That's why we need a distributed systems architecture

It's a distributed systems architecture. That much is obvious. But there are lots of overlaps. See "A story of too many tools," http://erp4it.typepad.com/erp4it/2003/12/a_story_from_a_.html

Also see http://erp4it.typepad.com/erp4it/2006/04/here_is_a_simpl.html, which is only a highly summarized version of chapter 4 in my book.

Charles T. Betz

CMDB Kool-Aid can result in a Bad Trip...

drinking the CMDB Kool-Aid without starting out with a clear head can result in seriouos flashbacks, so attention all you customers: be careful of anyone offering up a CMDB as "the road to ITIL enlightenment"...we've seen this before...

remember when we had a management console for each device? the solution was SNMP, and we implemented 'frameworks' to 'unify' our management/operations centers...a good thing, but of course too much of a good thing can be dangerous and we had many casualties...remember most of your dollars going to getting those frameworks implemented? (they are implemented, right?)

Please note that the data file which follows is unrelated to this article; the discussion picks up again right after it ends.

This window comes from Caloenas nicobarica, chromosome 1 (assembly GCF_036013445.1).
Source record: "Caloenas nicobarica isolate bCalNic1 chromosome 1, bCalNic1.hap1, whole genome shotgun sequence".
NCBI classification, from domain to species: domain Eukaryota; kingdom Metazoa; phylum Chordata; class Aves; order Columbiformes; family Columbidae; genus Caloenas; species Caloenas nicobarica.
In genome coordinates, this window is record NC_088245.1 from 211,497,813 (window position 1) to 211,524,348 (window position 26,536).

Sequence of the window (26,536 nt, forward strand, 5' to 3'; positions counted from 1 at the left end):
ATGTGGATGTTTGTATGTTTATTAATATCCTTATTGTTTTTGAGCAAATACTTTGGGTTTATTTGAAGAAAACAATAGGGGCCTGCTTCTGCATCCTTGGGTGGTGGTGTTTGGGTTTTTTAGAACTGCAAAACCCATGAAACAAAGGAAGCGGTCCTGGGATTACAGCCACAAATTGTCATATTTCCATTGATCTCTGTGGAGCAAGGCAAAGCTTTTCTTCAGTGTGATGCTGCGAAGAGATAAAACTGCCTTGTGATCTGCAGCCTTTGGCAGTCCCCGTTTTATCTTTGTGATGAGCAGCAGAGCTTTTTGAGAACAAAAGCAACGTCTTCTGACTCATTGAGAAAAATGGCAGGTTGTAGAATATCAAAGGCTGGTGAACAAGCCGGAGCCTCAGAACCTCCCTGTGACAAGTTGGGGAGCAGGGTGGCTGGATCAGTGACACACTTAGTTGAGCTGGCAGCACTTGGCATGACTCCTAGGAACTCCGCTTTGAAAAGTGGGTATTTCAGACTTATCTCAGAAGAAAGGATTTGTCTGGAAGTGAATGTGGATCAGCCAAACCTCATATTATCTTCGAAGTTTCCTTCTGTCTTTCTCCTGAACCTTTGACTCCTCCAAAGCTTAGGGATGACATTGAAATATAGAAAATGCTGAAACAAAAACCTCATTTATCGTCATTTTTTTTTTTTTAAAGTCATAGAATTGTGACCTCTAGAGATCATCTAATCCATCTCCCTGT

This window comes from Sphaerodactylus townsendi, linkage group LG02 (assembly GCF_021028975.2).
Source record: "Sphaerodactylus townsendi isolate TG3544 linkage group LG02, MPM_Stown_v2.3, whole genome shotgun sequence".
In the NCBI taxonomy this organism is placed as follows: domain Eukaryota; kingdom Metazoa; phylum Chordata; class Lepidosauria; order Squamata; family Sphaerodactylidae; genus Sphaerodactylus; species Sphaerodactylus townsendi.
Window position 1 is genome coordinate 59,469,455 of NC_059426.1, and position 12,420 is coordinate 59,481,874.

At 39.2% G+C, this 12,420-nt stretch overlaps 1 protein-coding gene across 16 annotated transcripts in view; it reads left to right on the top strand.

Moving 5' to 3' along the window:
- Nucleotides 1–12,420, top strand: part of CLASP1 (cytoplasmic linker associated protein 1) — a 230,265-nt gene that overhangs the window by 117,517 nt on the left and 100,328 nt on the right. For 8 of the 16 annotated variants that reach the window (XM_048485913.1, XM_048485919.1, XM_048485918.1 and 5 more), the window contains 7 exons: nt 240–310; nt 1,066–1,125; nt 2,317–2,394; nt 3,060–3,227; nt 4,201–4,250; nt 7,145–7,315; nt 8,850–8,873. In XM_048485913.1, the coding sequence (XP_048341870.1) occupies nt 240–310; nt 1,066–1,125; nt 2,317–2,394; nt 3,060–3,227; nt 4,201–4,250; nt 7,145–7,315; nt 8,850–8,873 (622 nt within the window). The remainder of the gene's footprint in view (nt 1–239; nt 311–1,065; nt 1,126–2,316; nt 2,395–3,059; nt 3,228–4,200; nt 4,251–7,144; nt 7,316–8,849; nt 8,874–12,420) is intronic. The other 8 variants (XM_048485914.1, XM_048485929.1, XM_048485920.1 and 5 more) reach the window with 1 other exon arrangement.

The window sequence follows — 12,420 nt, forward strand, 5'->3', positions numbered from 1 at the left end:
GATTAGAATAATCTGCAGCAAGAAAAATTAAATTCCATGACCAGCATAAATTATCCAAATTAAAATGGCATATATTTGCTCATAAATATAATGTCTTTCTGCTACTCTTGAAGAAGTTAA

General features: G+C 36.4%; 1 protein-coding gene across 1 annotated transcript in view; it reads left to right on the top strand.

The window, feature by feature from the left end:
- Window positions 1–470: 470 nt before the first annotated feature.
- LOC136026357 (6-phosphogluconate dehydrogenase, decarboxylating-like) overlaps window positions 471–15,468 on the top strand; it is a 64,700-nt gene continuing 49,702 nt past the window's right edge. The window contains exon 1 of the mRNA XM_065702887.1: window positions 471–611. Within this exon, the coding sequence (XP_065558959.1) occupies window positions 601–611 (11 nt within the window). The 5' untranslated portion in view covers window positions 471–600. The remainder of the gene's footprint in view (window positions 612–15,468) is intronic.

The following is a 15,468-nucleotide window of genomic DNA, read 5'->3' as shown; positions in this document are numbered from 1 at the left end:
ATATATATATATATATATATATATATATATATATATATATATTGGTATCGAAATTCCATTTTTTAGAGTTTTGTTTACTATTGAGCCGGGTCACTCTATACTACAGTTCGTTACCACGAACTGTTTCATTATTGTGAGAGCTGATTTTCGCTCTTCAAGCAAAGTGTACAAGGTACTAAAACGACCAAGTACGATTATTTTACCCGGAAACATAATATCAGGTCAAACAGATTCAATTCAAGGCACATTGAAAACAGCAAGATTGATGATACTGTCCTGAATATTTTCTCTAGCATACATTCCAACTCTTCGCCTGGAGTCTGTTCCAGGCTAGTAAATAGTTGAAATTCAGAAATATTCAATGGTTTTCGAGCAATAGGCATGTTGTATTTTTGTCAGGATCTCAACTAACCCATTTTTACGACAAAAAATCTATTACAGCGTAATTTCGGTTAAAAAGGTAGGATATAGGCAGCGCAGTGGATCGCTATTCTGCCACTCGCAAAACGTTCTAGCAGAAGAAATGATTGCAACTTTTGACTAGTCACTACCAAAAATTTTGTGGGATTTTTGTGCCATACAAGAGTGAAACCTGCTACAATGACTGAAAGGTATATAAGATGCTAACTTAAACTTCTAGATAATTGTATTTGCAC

starting a journey down the Right Road (ITIL) means heeding the Good Book's advise that one should ALWAYS understand your existing processes first, BEFORE any attempt to automate.

the fundamentals for buying tools don't change just because you've seen the light and are moving toward it (that's not a train up ahead, is it?)...you apply the tool based on what will bring you and your business the greatest return based on where u r today and where u need to be....ITIL does not re-define common sense...